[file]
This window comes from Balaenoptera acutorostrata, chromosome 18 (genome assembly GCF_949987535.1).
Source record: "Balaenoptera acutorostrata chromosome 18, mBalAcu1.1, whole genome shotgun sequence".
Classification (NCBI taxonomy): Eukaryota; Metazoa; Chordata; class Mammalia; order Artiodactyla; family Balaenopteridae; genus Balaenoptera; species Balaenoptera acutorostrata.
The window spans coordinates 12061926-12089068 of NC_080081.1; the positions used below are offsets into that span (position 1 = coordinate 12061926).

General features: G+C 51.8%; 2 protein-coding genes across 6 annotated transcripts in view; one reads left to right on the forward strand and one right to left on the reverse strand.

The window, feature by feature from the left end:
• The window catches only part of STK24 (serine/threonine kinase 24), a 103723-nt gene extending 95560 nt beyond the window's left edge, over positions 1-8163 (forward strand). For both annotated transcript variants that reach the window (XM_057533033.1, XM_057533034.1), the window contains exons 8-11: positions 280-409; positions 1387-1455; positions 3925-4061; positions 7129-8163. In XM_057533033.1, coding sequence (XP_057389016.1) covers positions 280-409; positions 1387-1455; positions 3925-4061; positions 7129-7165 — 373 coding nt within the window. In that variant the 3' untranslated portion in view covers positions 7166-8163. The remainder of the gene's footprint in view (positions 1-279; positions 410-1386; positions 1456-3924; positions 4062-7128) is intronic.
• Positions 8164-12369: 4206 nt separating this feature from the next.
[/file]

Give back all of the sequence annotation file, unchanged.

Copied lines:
This window comes from Balaenoptera acutorostrata, chromosome 18 (genome assembly GCF_949987535.1).
Source record: "Balaenoptera acutorostrata chromosome 18, mBalAcu1.1, whole genome shotgun sequence".
Classification (NCBI taxonomy): Eukaryota; Metazoa; Chordata; class Mammalia; order Artiodactyla; family Balaenopteridae; genus Balaenoptera; species Balaenoptera acutorostrata.
The window spans coordinates 12061926-12089068 of NC_080081.1; the positions used below are offsets into that span (position 1 = coordinate 12061926).

General features: G+C 51.8%; 2 protein-coding genes across 6 annotated transcripts in view; one reads left to right on the forward strand and one right to left on the reverse strand.

The window, feature by feature from the left end:
• The window catches only part of STK24 (serine/threonine kinase 24), a 103723-nt gene extending 95560 nt beyond the window's left edge, over positions 1-8163 (forward strand). For both annotated transcript variants that reach the window (XM_057533033.1, XM_057533034.1), the window contains exons 8-11: positions 280-409; positions 1387-1455; positions 3925-4061; positions 7129-8163. In XM_057533033.1, coding sequence (XP_057389016.1) covers positions 280-409; positions 1387-1455; positions 3925-4061; positions 7129-7165 — 373 coding nt within the window. In that variant the 3' untranslated portion in view covers positions 7166-8163. The remainder of the gene's footprint in view (positions 1-279; positions 410-1386; positions 1456-3924; positions 4062-7128) is intronic.
• Positions 8164-12369: 4206 nt separating this feature from the next.